On the surface, it would appear Samsung and Google have a strong relationship based on a shared desire to ship Android-based Samsung phones, along with a common enemy inApple. And while that line of thinking is broadly correct, certain nuances make the hardware and operating system relationship less amicable than it initially seems.
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Google's fear of Samsung has been chronicled before, most notably in The Wall Street Journal. At that time, February 2013, it was reported Samsung sold roughly 40% of all devices running Android. Google feared Samsung could use its huge market share advantage to demand concessions, particularly related to Google's mobile ad business, and discourage other OEMs from building Android-based phones and tablets. In the end, the latter never materialized as Asian Android vendors ate into Samsung's market share.
But Google's not wrong to be anxious about the partnership. In true Joseph Heller fashion, "just because you're paranoid, it doesn't mean they aren't after you." Samsung has been attempting to build its own ecosystem for years, a move that would cut Google out of the processand allow Samsung to become more like Apple by controlling all facets of its smartphones -- hardware, software, and operating system. According to Reuters, Samsung is doubling down on its OS efforts.
Samsung will launch several Tizen smartphones this yearSamsung's partnership with members of the Linux Foundation appears to be bearing fruit. The partnership's mobile operating system -- dubbed Tizen -- is Linux-based. Samsung's initial Tizen phone rollout was rocky: The company's highly anticipated Samsung Z launch in Russia was quickly canceled last year, and the company blamed concerns about the ecosystem for the delay. Unfortunately, in many cases, ecosystem development presents a "chicken and egg" problem: Developers won't build apps until you have users, and users won't select your product until you have apps.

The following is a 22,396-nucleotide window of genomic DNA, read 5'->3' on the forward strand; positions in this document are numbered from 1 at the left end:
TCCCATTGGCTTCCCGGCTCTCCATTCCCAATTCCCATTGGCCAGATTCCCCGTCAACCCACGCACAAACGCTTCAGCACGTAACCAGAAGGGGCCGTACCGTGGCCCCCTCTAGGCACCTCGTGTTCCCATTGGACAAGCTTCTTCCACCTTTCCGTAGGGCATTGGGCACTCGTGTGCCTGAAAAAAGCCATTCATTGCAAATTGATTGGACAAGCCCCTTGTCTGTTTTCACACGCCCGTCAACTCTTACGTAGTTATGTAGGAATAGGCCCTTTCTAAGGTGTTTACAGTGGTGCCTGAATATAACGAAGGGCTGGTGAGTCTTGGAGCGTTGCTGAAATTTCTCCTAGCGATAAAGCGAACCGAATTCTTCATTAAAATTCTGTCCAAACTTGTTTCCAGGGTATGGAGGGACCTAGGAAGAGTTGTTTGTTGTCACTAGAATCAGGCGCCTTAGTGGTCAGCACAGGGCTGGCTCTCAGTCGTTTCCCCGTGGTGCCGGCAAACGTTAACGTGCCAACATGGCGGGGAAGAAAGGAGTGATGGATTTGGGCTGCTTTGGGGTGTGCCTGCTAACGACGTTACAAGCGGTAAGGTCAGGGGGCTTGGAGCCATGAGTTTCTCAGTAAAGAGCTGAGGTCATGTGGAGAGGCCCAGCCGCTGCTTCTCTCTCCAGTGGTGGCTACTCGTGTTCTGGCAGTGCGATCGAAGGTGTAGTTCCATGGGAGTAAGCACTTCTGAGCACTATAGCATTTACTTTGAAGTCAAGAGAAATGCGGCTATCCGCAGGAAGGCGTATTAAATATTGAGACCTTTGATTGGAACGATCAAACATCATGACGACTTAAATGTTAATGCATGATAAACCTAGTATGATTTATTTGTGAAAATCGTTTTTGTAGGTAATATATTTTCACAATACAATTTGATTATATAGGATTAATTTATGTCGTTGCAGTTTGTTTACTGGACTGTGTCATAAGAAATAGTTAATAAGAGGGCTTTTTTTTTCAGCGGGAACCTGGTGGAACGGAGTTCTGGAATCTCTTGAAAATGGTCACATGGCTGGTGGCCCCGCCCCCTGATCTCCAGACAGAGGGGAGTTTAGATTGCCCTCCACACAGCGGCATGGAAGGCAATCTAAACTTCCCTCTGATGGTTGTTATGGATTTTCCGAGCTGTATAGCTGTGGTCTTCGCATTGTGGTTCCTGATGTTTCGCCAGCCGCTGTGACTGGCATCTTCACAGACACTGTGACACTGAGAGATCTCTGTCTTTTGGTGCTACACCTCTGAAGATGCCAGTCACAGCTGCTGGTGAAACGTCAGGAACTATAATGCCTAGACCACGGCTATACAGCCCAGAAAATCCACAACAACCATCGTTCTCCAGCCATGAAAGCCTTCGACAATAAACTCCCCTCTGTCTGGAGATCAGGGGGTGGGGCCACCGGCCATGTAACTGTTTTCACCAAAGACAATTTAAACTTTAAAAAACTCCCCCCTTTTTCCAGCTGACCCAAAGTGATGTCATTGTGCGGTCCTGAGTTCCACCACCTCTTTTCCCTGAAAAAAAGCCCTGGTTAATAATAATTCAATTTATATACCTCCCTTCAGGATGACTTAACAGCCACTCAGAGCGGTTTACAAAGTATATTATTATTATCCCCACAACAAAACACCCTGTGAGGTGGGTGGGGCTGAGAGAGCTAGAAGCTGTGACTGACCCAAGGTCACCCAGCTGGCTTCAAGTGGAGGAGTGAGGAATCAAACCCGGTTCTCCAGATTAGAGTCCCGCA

After a somewhat inauspicious start, however, the company's actual first-released Tizen phone has done rather well and brought users to Samsung's nascent Tizen ecosystem. The Samsung Z1 was launched in India in January, and Reuters reported the device has found a reasonably receptive audience for an unproven operating system. Samsung has reportedly sold 1 million units of the Z1, which is good news in the world's third-largest smartphone market. Not only that, Reuters, citing an unnamed source, reported Samsung intends to release several new Tizen smartphones at varying prices this year, pointing toward a higher-cost unit than the Z1's low-end price tag of $100.
Will Samsung go high end with Tizen? It already hasPerhaps the biggest question is if Samsung will produce a truly high-end Tizen smartphone model to compete with Apple. While that seems far less likely than using the new operating system to gain market share at the low end, Samsung is already using Tizen-based devices on the high end -- just not phones. Right now, the latest Samsung Gear 2 smartwatches use Tizen, a change from the initial model that featured Android. Samsung's present moves are small, but it does appear to be looking to reduce its dependence on Android.
The article Samsung Continues to Lessen Android Dependence originally appeared on Fool.com.
Jamal Carnette owns shares of Apple. The Motley Fool recommends Apple, Google (A shares), and Google (C shares). The Motley Fool owns shares of Apple, Google (A shares), and Google (C shares). Try any of our Foolish newsletter services free for 30 days. We Fools may not all hold the same opinions, but we all believe that considering a diverse range of insights makes us better investors. The Motley Fool has a disclosure policy.
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